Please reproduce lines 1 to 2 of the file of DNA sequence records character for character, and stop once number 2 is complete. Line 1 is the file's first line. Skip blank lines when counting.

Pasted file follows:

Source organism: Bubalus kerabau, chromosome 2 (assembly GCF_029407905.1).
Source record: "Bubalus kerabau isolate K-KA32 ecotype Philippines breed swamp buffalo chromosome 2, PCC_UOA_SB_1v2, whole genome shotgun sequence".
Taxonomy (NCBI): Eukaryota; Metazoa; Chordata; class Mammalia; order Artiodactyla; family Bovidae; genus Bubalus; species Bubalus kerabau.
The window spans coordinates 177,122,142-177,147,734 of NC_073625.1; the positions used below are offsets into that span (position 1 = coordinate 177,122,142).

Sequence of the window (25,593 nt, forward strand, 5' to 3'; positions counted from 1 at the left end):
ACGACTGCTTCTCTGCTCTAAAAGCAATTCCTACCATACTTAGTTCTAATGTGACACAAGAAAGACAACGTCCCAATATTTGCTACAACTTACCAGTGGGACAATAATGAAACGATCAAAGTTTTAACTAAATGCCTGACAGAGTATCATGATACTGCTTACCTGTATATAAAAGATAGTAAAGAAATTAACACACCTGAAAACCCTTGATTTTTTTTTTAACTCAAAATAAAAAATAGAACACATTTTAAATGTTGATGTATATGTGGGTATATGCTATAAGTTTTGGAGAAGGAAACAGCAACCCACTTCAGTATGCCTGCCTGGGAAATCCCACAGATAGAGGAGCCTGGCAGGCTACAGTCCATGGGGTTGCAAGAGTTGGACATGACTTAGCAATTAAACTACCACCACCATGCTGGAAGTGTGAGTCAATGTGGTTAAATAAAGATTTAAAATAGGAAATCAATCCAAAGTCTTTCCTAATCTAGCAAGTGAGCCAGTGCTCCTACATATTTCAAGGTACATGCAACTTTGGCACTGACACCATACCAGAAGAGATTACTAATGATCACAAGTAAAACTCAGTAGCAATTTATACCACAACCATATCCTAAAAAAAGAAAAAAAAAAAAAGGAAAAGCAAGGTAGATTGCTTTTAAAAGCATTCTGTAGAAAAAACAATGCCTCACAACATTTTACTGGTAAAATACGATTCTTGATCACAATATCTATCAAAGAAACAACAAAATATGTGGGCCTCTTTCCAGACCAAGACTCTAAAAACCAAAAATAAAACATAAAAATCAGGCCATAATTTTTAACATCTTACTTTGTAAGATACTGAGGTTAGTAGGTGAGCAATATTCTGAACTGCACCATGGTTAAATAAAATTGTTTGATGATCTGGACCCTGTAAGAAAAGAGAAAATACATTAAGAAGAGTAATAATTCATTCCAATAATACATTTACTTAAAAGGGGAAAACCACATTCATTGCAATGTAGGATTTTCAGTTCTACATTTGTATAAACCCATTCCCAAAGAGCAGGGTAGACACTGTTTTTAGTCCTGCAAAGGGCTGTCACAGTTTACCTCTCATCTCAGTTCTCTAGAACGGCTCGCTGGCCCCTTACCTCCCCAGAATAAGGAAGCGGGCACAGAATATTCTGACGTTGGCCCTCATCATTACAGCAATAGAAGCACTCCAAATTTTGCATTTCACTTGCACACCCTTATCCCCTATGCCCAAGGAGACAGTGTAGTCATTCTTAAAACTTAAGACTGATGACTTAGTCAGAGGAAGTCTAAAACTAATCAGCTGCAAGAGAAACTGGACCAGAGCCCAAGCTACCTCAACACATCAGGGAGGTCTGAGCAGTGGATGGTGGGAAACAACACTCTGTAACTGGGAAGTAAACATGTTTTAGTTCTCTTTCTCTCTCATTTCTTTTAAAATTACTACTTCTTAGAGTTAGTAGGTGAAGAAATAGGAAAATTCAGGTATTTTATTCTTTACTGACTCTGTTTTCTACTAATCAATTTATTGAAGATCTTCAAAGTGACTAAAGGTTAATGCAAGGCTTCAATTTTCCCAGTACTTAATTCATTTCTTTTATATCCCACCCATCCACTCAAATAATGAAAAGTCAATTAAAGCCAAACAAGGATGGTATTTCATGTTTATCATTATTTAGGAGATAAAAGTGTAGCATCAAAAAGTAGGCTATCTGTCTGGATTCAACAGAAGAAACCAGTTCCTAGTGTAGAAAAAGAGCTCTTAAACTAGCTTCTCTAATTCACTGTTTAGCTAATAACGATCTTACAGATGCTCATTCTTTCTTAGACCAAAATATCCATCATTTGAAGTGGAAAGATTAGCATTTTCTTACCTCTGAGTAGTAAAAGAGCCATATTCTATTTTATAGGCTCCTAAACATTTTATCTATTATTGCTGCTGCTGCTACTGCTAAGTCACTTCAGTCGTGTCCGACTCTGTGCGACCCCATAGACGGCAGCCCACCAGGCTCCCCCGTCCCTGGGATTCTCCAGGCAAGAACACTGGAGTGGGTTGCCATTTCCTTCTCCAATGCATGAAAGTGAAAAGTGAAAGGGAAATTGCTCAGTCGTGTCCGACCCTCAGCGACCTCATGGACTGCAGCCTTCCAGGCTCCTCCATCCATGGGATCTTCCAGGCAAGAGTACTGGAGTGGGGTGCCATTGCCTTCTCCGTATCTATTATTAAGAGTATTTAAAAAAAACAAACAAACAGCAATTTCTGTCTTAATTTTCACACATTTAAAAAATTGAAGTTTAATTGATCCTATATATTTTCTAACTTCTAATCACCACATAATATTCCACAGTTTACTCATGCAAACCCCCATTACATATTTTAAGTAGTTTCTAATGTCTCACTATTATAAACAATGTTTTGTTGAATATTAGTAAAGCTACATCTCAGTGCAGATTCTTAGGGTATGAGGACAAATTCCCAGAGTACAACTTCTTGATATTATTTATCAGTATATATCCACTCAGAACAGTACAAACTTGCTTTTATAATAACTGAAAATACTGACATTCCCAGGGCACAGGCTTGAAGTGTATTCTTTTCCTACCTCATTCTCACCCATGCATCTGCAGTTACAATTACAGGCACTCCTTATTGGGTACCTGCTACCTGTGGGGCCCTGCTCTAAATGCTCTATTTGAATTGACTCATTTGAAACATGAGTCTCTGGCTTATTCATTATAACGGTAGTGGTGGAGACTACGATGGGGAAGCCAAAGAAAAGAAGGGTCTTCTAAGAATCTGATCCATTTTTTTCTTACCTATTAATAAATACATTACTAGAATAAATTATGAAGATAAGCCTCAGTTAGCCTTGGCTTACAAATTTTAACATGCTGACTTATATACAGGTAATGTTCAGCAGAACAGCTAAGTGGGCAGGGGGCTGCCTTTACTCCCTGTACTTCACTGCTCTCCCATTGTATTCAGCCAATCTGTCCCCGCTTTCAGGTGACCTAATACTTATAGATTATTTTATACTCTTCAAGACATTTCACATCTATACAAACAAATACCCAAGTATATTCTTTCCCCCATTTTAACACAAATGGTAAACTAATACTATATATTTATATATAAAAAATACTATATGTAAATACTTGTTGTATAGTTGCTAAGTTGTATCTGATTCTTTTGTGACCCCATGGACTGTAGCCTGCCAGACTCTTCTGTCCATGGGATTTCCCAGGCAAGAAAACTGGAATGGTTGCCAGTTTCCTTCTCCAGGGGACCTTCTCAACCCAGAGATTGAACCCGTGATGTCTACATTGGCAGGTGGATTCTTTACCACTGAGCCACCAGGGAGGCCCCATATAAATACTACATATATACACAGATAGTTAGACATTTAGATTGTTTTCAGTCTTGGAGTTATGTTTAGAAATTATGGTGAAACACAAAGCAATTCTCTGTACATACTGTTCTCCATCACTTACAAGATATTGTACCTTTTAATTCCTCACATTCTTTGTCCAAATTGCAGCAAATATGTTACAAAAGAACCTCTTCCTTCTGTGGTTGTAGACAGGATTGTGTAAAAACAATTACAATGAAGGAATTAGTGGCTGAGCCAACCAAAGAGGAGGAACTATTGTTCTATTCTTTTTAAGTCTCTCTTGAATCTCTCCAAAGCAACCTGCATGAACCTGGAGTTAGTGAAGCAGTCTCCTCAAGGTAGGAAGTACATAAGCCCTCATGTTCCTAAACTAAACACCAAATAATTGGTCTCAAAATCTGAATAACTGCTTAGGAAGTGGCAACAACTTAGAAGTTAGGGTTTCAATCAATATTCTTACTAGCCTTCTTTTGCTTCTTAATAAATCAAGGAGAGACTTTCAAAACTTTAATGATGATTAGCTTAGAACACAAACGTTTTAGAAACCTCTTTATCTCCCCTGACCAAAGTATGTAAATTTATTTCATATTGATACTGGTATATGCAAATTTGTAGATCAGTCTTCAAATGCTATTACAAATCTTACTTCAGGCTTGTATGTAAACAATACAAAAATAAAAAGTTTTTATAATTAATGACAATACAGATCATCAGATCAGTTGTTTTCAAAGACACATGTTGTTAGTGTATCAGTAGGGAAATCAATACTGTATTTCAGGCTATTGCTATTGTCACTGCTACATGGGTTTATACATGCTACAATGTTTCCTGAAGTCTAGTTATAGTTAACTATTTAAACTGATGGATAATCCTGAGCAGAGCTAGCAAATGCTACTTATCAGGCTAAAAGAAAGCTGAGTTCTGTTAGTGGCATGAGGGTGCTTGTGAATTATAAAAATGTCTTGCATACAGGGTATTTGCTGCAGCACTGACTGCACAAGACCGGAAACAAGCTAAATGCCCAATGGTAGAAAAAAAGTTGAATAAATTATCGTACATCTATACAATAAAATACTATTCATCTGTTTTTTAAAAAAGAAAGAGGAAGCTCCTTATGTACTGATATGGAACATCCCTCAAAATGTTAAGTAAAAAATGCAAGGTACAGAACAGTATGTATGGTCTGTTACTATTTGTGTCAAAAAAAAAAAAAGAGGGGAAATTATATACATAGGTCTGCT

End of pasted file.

Source organism: Bubalus kerabau, chromosome 2 (assembly GCF_029407905.1).
Source record: "Bubalus kerabau isolate K-KA32 ecotype Philippines breed swamp buffalo chromosome 2, PCC_UOA_SB_1v2, whole genome shotgun sequence".